Recent Disturbing Accusations Contrast Against LA’s Housing Supply Challenges

Housing supply, or lack thereof, continues to be a hot topic across the state of California. That’s why a recent story, cracked by Robin Urevich of Capital & Main and Gabriel Sandoval of ProPublica, is so unsettling. It’s compounded by another disturbing story highlighted by C.C. de Vere for Empty Los Angeles. At first, they may seem like they’re about completely different topics. But both draw our attention to how easily Los Angeles real estate is being abused… if it’s being used at all. We’d recommend reading both pieces in their entirety since we’ll just be going into an overview. But they highlight different types of property mismanagement and how it’s keeping the city’s housing supply needlessly low. 

Renting Out Low-Income Housing to Tourists

Photo credit: Envato

The first story of abused housing supply starts several years ago when certain Los Angeles area hotels converted to studio apartments. Their units would no longer be used for visitors, but for low-income residents. Or so they allegedly stated. The city then classified these properties as “residential hotels.”

California state declares a residential hotel to be properties encompassing six or more units reserved for permanent housing. These residential hotels were added to a database to ensure they remained strictly for use by permanent residents. 

Anyone familiar with the housing situation in LA can likely guess what happened next. Recognizing that they could make more money renting these units to tourists on a nightly basis instead of low-income residents on a permanent basis, the landlords converted these units to transient hotels. And not necessarily cheap ones. One hotel examined in Urevich and Sandoval’s investigation was charging $235 per night. 

A Legal Violation Made More Obvious by Housing Supply Shortages

Photo credit: Envato

According to the 2008 law that restricted these hotels to use as low-cost housing, this is actually illegal in the city of Los Angeles. Of the over 300 residential hotels added to the city’s database, Urevich and Sandoval discovered 21 hotels in alleged violation. And while there is a process allowing residential hotels to convert to transient hotels, this does not appear to have been employed by any of the properties in question. This is likely due to the costly consequences of removing low-income housing from LA’s housing supply. Such consequences include replacing the housing units or paying into a city housing fund. 

The 21 residential hotels that Urevich and Sandoval investigated had removed over 800 low-income units from the city’s housing supply. They were instead blatantly marketed as tourist accommodations. Ads were plastered across booking sites, review sites, and search engines. It seemed that no effort was made to hide the allegedly illicit use of these units. Why? Because the Los Angeles Housing Department (LAHD) was not enforcing the law. 

The Housing Department’s Potential Oversights 

Speaking to ProPublica, LAHD claimed they simply didn’t have the resources to enforce the law. Specifically, LAHD cited difficulty obtaining warrants to investigate the hotels suspected of renting housing units for short-term use. But ProPublica’s investigators accessed over 10,000 pages of LAHD records and found some fairly shocking oversights while combing through the reports.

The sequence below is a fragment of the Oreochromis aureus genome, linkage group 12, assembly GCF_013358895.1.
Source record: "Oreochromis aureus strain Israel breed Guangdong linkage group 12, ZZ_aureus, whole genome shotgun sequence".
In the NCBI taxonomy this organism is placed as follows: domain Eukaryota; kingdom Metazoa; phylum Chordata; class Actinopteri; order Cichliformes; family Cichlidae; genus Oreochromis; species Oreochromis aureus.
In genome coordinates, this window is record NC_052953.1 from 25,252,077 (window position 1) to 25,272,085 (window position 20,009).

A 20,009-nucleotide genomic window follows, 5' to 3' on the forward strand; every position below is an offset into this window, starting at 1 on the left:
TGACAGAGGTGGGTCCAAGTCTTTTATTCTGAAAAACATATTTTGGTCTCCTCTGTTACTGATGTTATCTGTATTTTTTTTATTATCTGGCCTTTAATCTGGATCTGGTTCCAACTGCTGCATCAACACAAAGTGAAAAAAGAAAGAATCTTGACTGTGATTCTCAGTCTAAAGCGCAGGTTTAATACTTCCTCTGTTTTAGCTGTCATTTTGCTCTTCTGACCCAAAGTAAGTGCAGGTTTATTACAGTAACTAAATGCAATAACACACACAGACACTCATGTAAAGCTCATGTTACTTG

Photo credit: Envato

One residential hotel was investigated by LAHD inspectors while clearly displaying short-term rental advertising. Another was cited for illegal construction, but not their own displayed short-term rental marketing. In a third situation, a hotel manager directly told the inspector that the hotel was for short-term use. While this was recorded, it was not further investigated. 

Upon ProPublica’s publication of its findings, they were informed by an LAHD spokesperson that the department was “aggressively reviewing and investigating” the 21 hotels in question. Mayor Karen Bass’s office also reached out to LAHD, requesting a plan of action. LAHD has stated it will provide a report by the end of the month. 

Abandoned Apartment Complex Contributes to Housing Supply Woes

Meanwhile, another scene threatening the city’s housing supply is unfolding in Los Feliz. As reported by C.C. de Vere of Empty Los Angeles, a 29-unit Midcentury Modern complex is sitting abandoned… and slipping into decay. This property, which is under the area’s rent control restrictions and not listed under the Ellis Act provision, could be serving to house many prospective Angelenos. 

Photo credit: Envato

A closed case from May cites stagnating pool water in the property’s central swimming pool area. However, the pool has since been drained. You can see photos of the property snapped by a concerned (though anonymous) neighbor at the Empty Los Angeles site. According to the neighbor, the apartment complex has sat uninhabited for years. 

A Common Thread Hurting LA’s Housing Supply

These two stories illustrate some of the reasons why low housing supply persists. Thanks to the vigilant investigation of these reporters, the city appears to be taking action on the alleged misuse of residential hotels. We’ll see if it amounts to anything. 

But the issue of the vacant apartment complex is just one example of a scene you can find in virtually any neighborhood in Los Angeles. And the potential solutions are diverse and complex. Should it be torn down? Should it be renovated? And what kind of hurdles would need to be jumped for either of these? 

These are questions that stretch far beyond the constraints of this blog. But with housing supply across the state continuing to be in high demand, we anxiously await movement forward. 

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